The European Commission plans to review the need for a new set of laws to govern remote gambling services across all of its states by at least 2010. The process of forming the legislation will begin soon with a 12- to 18-month study gambling in all of the member states, and several betting organizations are ready to provide input for the Commission's review.
Upon publishing a November 2003 report on the status of its e-Commerce, the European Commission stated, "Internal market objectives of the directive have been met and that it has provided a sound legal framework for information society services in the internal market." The governing body noted, however, that more improvements could be made to insure that e-commerce companies truly have the freedom to provide services and the freedom of establishment.
According to the European Commission, "Online gambling, which is currently outside the scope of the Directive, is a new area in which action may be required because of significant internal market problems - see for example Case C-243/01s of the European Court of Justice . . . concerning criminal proceedings in Italy against persons collecting Internet bets on behalf of a bookmaker legally licensed in the U.K. The Commission will examine the need for and scope of a possible new E.U. initiative. In addition, the Commission is examining a number of complaints it has received concerning cross-border gambling activities."
The Commission also proposed on Jan. 13 a services directive to create a real internal market within the European Union by eliminating excessive national restrictions that prevents companies from offering services across borders. Businesses, governed by their own country of origin, would be able to more freely provide services across borders.
Again, rules for remote gaming were not established in the directive, but the Commission has declared that a set of laws that achieves the intentions of the services directive must be in place for both remote and traditional gambling by 2010.
The process of establishing a new gaming code will soon begin with a 12 to 18 month study. The Commission is likely to tender the review to a large, independent consultancy expert that has some sort of operation in every member state. The consultancy will evaluate the current situation in each jurisdiction and perform impact assessments. The Commission will examine a final report and decide which course of action to take.
A large part of the study will entail soliciting information from operators and other key businesses in the industry. The Interactive Gaming, Gambling, and Betting Association (iGGBA), an organization that represents over 45 companies and individuals from the remote gambling industry, has already met with Commission, and will offer its expertise in regularly scheduled meetings.
"Part of iGGBA's mission is to represent the industry before the E.U., and we came away from the meetings with the knowledge that E.U. officials are intent upon investigating the recent set of complaints about countries taking action against the cross-border provision of remote gambling services." iGGBA Chairman Andrew Tottenham explained.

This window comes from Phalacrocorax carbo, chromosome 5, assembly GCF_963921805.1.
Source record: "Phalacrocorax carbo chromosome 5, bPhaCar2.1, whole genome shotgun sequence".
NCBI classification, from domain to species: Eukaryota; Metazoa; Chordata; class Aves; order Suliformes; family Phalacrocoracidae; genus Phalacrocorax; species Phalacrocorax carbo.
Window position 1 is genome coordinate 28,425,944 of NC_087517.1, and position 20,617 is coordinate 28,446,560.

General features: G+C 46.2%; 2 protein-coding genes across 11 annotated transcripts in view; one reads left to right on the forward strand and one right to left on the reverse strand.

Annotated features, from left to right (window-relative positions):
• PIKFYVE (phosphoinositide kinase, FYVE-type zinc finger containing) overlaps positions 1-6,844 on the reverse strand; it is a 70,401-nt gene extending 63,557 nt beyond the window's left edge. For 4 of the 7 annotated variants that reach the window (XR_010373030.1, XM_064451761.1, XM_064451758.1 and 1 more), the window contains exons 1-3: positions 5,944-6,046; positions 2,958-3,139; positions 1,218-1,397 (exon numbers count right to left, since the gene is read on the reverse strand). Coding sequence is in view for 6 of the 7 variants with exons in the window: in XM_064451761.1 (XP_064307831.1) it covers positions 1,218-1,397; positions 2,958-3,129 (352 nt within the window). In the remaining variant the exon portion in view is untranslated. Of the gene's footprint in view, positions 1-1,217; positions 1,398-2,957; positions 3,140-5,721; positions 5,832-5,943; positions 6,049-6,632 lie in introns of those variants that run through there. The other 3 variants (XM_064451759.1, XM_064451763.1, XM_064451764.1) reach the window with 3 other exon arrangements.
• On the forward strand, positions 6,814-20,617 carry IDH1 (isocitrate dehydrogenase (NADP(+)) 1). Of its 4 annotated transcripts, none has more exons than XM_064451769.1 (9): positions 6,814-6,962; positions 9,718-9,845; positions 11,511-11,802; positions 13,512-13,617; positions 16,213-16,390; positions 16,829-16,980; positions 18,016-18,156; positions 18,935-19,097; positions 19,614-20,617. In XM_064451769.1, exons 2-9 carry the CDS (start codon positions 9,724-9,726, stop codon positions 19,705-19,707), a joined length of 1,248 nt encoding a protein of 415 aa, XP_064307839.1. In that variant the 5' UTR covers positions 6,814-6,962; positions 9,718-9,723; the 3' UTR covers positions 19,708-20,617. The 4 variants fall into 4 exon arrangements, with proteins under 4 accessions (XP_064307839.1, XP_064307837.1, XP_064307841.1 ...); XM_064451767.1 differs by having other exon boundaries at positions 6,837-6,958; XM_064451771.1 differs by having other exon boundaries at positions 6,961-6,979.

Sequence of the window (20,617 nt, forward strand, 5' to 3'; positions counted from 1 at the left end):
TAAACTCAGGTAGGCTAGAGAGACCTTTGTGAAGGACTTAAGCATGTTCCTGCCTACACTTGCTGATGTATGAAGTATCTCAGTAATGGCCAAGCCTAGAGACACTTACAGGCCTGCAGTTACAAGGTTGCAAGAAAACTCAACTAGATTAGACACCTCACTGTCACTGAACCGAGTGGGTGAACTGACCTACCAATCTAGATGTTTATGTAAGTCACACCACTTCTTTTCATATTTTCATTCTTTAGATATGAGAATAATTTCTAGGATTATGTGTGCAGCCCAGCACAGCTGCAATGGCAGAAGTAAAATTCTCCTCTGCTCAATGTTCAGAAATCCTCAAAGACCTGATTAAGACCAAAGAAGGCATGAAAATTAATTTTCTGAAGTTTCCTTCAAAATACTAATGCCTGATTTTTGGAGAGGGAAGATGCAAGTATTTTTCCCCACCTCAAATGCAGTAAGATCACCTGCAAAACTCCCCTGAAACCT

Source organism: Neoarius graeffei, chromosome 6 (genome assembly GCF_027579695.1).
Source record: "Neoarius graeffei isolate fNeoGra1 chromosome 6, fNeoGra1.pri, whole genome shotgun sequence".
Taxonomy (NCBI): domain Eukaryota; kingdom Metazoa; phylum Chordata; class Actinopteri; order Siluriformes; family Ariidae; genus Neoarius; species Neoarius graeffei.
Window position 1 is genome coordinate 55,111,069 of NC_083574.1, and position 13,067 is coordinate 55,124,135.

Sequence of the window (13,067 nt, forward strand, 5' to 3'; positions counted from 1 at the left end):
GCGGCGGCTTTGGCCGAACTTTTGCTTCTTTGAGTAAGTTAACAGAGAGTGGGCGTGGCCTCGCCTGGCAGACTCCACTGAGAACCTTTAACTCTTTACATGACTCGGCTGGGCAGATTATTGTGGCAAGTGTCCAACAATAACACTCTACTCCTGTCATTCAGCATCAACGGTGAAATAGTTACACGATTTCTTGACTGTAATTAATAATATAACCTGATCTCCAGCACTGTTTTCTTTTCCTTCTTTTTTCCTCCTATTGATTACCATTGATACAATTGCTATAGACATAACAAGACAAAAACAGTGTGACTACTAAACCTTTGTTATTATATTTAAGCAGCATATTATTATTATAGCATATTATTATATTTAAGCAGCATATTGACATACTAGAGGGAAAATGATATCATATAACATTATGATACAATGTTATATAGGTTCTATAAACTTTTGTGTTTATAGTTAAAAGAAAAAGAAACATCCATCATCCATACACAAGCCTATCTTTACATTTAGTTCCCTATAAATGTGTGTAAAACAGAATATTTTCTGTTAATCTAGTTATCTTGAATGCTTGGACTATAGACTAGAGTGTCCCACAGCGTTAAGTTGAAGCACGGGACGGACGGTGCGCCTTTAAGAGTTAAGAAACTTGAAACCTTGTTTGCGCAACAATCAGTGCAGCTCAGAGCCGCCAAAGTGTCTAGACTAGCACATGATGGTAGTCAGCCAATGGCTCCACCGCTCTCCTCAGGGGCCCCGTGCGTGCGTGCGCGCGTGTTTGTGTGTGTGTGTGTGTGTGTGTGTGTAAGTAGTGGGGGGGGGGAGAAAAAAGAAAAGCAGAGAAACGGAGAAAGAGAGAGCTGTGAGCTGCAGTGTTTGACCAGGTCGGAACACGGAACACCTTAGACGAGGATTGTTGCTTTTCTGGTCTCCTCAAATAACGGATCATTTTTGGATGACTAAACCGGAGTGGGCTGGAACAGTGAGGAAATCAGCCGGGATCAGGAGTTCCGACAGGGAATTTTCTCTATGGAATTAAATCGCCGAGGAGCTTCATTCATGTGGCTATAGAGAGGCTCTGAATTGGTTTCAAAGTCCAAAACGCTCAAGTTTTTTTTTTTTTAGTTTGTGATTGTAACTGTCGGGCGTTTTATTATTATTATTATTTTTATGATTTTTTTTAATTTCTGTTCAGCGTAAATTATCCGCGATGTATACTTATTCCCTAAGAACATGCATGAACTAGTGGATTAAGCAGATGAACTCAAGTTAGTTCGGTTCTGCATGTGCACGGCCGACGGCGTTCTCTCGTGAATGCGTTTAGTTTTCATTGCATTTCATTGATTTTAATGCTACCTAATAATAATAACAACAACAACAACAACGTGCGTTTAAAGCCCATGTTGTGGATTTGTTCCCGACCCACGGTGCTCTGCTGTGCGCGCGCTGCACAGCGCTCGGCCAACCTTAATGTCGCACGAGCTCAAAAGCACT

The European Betting Association (EBA), a newly formed organization of sports betting companies, also intends to lend its voice. The EBA's primary objective is to work toward obtaining a free competitive betting market in Europe that is devoid of cross-border restrictions and government monopolies. The EBA hopes to obtain its goal by lobbying the European Commission, Parliament and Council.
Representing 14 countries and 360 casinos, the European Casino Forum (ECF) wants to advise the Commission as well. "The ECF has been in discussion with the European Commission on the issue of E.U. gaming regulation throughout 2003," ECF Secretary General Heliodoro Giner said. "We are confident that the result of the consultations in 2004 should result in a satisfactory solution."
The ECF is greatly concerned with offshore online operators. "It is time that consumers and licensed casinos are protected against these uncontrolled service providers," Giner added.
The Commission will take one of three approaches when the study is complete. The first would be to maintain the status quo by choosing to keep I-gaming exempt from E.U. law. Another approach would be to grant the freedom to provide online gaming services across the European Union, but member states would be permitted to further restrict gambling if done on the grounds of consumer protection. The last approach would create a specific directive that attempts to harmonize the law across all of Europe and allows very few if any exceptions.
iGBAA's director, Wes Himes, prefers the latter two options.
"Obviously for us, the bottom line would be to try to make it as easy as possible to establish in a country in the EU which offers a remote gambling license and then be able to broadcast and send that signal out across the EU without any restrictions," Himes said.
Himes noted that this is the first time the Commission has attempted to remedy the problem of regulating I-gaming, and he thinks it is taking the appropriate measures.
"I believe that the approach they are taking in investigating this with eye on the country of origin a freedom to distribute services principal is a very positive step in the remote gambling industry's direction because it will allow us to provide services without having to be denied by the member state regulations, that are in some cases measure to protect their own national gambling monopolies or their tax revenue from gambling services," he said.